Saturday, July 4, 2020

Column: Combating sexual assault with bystander intervention

October 3, 2019
<p>A woman wears a teal ribbon during a Board of Trustees meeting on Jan. 13, 2019 at the Hannah Administration Building. </p>

A woman wears a teal ribbon during a Board of Trustees meeting on Jan. 13, 2019 at the Hannah Administration Building.

Photo by Sylvia Jarrus | The State News

My little sister Molly was sexually harassed in front of hundreds of people and no one did a thing.

Molly was at PRIME music festival in Lansing, so bystanders weren’t seeing anything out of the ordinary. She was wearing a top with buckle straps and two men kept unbuckling them. She would fix the buckles and try to walk away, but they persisted so she left the festival.

My friend Gabby went to the concert as well and was also harassed. I asked her if she knew what happened to Molly. She didn’t, but said at one point, a man reached up her skirt and when she turned around she couldn’t tell who did it. For all she knew, he was still standing right behind her.

Molly went to bed pretty early that night. She was clearly stressed out about what happened and curled up on a chair in my living room with a friend’s dog that was staying for the weekend. When she woke up the next day, I asked her if anything else happened and she said no, but she did say a man tried to get her to take a piece of his gum and it “definitely wasn’t gum.”

This is terrifying. I’m not a “what if” person, but the thought of what would have happened if she took whatever he was trying to give her is chilling. 

In 2018, the Thomson Reuters Foundation released the findings of their study about the most dangerous nations in the world for women. The United States ranked 10th, the only developed nation on the list. 

If you’re not a fan of analytics, the president of the United States told us he likes to grope women without consent and that wasn’t a disqualifying factor for half of the nation.

There are a lot of big picture things that need to change. More than a quarter of Congress needs to be made up of women. The scary low conviction rate for sex crimes needs to be addressed. Groping strangers cannot remain socially acceptable.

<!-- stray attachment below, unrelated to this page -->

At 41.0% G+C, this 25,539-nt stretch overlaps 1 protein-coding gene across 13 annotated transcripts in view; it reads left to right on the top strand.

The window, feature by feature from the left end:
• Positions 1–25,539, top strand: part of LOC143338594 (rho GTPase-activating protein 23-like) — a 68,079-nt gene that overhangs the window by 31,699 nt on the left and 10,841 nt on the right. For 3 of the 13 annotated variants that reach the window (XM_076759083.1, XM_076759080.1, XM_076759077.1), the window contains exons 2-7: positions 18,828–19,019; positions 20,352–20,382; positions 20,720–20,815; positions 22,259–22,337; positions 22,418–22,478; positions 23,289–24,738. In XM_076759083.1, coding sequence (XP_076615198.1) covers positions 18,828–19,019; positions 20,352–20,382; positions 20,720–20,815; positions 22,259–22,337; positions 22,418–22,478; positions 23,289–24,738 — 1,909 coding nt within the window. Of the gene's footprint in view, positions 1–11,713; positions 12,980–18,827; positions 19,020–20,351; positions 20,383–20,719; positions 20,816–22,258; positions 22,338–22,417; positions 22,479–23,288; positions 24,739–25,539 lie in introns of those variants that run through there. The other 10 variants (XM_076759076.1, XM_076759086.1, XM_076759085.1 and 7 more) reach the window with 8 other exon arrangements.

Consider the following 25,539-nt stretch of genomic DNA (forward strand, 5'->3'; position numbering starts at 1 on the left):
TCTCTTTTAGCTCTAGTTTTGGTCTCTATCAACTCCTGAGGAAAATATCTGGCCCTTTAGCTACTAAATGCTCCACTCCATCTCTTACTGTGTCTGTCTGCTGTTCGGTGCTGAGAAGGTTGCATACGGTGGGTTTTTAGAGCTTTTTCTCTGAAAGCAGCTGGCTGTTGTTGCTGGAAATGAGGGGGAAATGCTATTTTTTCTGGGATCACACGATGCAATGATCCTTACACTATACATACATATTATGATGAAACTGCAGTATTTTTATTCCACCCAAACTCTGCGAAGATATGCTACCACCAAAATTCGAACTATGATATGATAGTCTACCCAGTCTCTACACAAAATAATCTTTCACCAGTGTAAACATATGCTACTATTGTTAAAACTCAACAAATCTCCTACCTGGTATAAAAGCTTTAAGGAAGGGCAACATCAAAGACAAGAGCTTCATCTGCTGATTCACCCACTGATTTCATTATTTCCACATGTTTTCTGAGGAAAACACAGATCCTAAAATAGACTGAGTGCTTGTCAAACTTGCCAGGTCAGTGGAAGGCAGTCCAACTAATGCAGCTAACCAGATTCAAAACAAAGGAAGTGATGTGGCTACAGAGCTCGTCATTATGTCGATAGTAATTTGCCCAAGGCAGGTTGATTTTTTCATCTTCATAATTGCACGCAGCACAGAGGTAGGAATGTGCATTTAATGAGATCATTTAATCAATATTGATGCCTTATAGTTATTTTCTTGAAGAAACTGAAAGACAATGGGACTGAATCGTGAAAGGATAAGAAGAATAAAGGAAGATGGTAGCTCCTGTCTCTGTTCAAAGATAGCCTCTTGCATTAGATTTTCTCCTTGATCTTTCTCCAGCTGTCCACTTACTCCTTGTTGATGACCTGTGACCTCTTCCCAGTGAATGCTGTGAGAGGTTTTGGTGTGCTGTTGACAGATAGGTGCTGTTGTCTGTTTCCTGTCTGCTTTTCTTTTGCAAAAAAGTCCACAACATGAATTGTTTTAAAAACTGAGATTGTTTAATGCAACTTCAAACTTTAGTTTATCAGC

But these things take generations to change. I have two other sisters who are 14 and 16 years old, who could very well be on this campus subjected to the same behavior as Molly was within the next few years. We need to be better now.

Altering our bystander behavior is the fastest thing we can all do. Research shows that individuals are less likely to act during critical situations if there are a lot of people around. Everyone assumes someone else will do something, and if no one else does something, then nothing wrong must be happening after all. 

This line of thinking has enabled men to abuse women in public for generations. Even with movements like #MeToo, things are barely improving.

It isn’t hard to see when someone is being made uncomfortable in a crowd. If you see a woman pushing a man away, assume something is wrong. 

Subtle abuse should be called out too. Gabby told me one of the worst things about being at a crowded party is how many guys put their hand on her hip when they walk by. This isn’t harmless, it’s common. The two are often confused. 

There isn’t another PRIME music festival until next year, but there will be hundreds of parties on campus this year providing a very similar environment. Here are a couple things you can do as a bystander:

Approach the woman being harassed and pretend like you know her. Tell her a friend is looking for her or just point somewhere if it’s loud. If she’s in a dangerous situation, she might use that as an excuse to get out of it. Chances are, the abuser doesn’t follow her. The problem with this approach is it leaves him with the chance of doing the same thing to someone else.

You can also approach the situation directly. If the perpetrator is physically intimidating, grab a friend or get the attention of someone near you. Explain what you saw and I’m sure they’d be willing to help. Almost everyone wants to aid someone in danger, but no one wants to assume the responsibility of being the first person to take action.

Approach them and ask if she’s alright. Be careful not to come off as aggressive, you don’t want to escalate the situation to the point of 

becoming violent. This is another reason why it’s good to be in a group. He isn’t likely to fight multiple people. Even if the guy is there with friends, defending their buddy because he was violating someone probably isn’t the hill they want to die on.

Now is an appropriate time to mention that, as a male, I don’t know what I’m talking about. There’s a difference between understanding that something happens and personally knowing what it feels like.

So please, leave the tips for what bystanders should know and look out for that I missed in the comments. Better yet, write a letter to our editor.

When it comes to sexual misconduct in the Greater Lansing community, women have been let down by too many people to count. The courts aren’t going to stop giving sweetheart deals to privileged men. Abusers are going to continue to take advantage of environments that are accepting of their atrocious behavior.

Help isn’t coming. This is on us to look out for one another, to condemn this behavior and stop it.

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